Technology

Goats graze near Interstate 5 in Seattle.
Flickr Photo/cleverclevergirl (CC-BY-NC-ND)

Jeannie Yandel speaks with Tammy Dunakin, owner of Rent-A-Ruminant goat grazing service, about her experience renting goats on Amazon Home Services.

Washington state Insurance Commissioner Mike Kreidler says Premera Blue Cross has been cooperating with an investigation of a cyberattack that exposed data on millions of customers.

Kreidler hopes the investigation will reveal exactly how 11 million customers had their social security numbers and medical information compromised.

If you're trying out for a job in sales, the person who judges your pitch may not be a person — it could be a computer.

Job recruitment is the newest frontier in automated labor, where algorithms are choosing who's the right fit to sell fast food or handle angry cable customers, by sizing up the human candidates' voices.

When Online Rants Become Criminal Acts

Mar 20, 2015
Flickr Photo/Matthew (CC BY-NC-ND)

Ross Reynolds speaks with David Green, First Amendment attorney for the Electronic Frontier Foundation, about social media rants and when online comments cross the line from hyperbole to a criminal act. 

A new technology called CRISPR could allow scientists to alter the human genetic code for generations. That's causing some leading biologists and bioethicists to sound an alarm.

Poop Water: Why You Should Drink It

Mar 19, 2015
Bill Gates challenges "Tonight Show" host Jimmy Fallon to guess which is the poop water made in the Omni Processor.
Screenshot from YouTube

Ross Reynolds speaks with Peter Janicki, the Washington-based creator of the Omni Processor, a machine which turns human waste into clean drinking water.

Also, Reynolds speaks with psychologist Carol Nemeroff about the psychological aversion many people have to recycled water.

When a 4-year-old comes home from pre-K proudly announcing that she spent her "choice time" playing on the computer, what's a parent to do?

Computer technology keyboard
Flickr Photo/Anonymous Account (CC BY-NC-ND)

Ross Reynolds talks with Deven McGraw, partner at the law firm Manatt, Phelps and Philips, about why medical data is so valuable to malicious hackers and what the industry needs to do about it.

Premera Blue Cross, a health insurer based in Mountlake Terrace, north of Seattle, said Tuesday that it was the victim of a cyberattack that could affect 11 million people.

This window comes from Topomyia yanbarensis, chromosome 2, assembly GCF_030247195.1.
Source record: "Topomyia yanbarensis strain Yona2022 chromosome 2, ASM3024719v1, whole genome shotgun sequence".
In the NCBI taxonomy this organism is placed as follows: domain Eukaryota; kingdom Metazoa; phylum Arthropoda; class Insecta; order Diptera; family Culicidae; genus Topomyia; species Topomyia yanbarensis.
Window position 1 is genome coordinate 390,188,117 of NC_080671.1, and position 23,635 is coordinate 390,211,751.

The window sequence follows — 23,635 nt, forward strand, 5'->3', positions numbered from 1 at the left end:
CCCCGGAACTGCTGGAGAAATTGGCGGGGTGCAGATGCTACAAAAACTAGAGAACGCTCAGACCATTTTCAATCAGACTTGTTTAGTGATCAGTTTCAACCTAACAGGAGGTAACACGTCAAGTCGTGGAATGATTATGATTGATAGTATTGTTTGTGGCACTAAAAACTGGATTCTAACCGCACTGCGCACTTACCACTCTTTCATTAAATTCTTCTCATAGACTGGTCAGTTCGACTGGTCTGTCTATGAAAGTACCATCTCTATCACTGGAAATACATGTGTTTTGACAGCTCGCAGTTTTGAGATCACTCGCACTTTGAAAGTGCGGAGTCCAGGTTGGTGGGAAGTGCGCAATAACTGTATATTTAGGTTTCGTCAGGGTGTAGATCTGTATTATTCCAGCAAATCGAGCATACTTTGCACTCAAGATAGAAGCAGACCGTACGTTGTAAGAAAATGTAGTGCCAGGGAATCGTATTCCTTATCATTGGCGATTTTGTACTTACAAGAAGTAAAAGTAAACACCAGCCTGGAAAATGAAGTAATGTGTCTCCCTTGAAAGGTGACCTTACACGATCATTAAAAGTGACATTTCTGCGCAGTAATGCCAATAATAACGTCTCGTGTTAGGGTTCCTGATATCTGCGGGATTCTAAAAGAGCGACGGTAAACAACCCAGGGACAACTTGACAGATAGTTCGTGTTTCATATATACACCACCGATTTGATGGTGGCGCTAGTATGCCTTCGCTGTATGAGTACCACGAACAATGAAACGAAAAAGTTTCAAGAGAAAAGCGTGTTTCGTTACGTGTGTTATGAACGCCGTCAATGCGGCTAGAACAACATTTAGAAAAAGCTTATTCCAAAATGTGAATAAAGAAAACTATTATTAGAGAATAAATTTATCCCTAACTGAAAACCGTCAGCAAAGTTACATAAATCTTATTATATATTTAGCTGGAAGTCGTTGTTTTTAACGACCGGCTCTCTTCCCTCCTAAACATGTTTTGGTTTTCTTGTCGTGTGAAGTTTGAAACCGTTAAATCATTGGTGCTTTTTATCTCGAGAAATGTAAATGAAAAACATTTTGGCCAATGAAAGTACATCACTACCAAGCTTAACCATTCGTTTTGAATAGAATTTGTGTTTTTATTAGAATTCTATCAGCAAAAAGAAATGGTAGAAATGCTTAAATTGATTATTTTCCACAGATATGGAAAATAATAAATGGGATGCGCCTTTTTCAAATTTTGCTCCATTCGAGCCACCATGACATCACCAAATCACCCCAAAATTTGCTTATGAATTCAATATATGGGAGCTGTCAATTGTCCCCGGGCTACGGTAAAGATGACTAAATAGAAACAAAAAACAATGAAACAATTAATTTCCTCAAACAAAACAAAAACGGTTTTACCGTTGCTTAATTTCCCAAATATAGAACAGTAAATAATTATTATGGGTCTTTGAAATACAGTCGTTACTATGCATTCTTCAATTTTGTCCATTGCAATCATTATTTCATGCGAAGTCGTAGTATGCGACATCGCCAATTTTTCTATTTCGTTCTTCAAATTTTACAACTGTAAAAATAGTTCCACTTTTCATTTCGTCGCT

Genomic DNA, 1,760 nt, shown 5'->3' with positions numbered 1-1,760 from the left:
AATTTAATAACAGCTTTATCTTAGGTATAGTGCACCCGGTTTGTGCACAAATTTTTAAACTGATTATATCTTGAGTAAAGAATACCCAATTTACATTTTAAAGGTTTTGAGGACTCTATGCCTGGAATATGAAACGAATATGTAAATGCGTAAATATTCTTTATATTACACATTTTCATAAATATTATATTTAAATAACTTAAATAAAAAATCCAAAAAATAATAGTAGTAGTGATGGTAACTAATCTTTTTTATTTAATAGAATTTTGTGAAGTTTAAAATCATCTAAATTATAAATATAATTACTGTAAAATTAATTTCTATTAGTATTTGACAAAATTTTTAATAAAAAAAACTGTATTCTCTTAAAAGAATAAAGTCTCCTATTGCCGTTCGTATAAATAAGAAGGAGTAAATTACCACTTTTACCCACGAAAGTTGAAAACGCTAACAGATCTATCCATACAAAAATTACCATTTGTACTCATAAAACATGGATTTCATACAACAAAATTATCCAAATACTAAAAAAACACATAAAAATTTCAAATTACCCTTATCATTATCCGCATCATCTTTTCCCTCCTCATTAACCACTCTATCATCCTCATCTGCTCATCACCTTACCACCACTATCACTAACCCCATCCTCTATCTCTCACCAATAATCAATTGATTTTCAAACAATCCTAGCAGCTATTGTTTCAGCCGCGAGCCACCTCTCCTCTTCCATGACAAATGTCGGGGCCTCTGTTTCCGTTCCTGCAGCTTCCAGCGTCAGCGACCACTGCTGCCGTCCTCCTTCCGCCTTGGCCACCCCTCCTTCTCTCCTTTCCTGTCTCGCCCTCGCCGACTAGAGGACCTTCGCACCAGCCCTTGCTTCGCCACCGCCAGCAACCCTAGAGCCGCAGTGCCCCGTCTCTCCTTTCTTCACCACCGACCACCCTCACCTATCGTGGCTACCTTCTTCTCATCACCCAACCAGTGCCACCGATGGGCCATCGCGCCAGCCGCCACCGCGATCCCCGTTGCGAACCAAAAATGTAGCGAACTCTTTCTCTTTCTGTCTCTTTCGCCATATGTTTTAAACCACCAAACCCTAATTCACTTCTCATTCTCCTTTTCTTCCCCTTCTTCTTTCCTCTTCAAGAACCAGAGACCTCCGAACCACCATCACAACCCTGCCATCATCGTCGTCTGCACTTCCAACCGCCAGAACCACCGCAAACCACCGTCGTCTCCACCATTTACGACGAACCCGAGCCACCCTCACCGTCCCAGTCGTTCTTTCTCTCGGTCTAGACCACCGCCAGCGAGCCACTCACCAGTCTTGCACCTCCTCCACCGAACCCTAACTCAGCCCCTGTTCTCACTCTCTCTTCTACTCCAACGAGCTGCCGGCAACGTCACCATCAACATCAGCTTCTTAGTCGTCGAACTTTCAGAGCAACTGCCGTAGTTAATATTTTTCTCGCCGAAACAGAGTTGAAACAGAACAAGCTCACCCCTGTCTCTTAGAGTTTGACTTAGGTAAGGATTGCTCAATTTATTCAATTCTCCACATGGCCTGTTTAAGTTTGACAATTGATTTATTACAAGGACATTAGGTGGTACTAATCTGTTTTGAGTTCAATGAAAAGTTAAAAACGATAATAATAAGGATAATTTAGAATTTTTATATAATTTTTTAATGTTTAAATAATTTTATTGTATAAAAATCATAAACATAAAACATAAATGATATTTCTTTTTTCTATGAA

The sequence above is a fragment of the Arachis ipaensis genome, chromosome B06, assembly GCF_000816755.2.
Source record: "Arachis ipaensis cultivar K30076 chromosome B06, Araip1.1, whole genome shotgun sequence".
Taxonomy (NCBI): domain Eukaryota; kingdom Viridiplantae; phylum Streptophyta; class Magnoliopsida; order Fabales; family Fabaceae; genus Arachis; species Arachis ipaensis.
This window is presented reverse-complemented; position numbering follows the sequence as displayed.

The company said hackers gained access to its systems on May 5 and that it did not discover the breach until Jan. 29.

Cockroaches are widely despised. They're attracted to filth. They frighten people, even give them nightmares.

But for a team of scientists at Texas A&M University, the roach is a hero: the first animal that humans might successfully transform into a robot, a hybrid of insect and machine that we can send anywhere to be our eyes and ears.

The Perfect Roach

Professor Hong Liang opens the door to a small laboratory with hundreds, maybe thousands, of cockroaches. It's not for the faint of heart.

Ross Reynolds speaks with Bruce Schneier, author of the new book, "Data and Goliath: The Hidden Battles To Capture Your Data and Control Your World."

Participants at the 5th annual Compassion Research Day at Facebook's headquarters in Menlo Park, California. Facebook unveiled new tools on Feb. 25 to help prevent suicide.
Courtesy of Forefront/Katie Simmons

Marcie Sillman talks with Jennifer Stuber, director of Forefront, a suicide prevention organization at the University of Washington, about their partnership with Facebook.

Also, we hear from Stephen Miller, Forefront's operation's manager, about his own experience with Facebook and suicide. 

Idaho’s long stretches of open highway could be testing grounds for driverless cars under a bill the state Senate passed Thursday.

smart phone texting app
Flickr Photo/AdamFagen (CC BY-NC-ND)

Marcie Sillman talks with Ellen Selkie, who works in the Adolescent Medicine division at Seattle Children's Hospital, about her recent study on the effects of college cyber bullying. 

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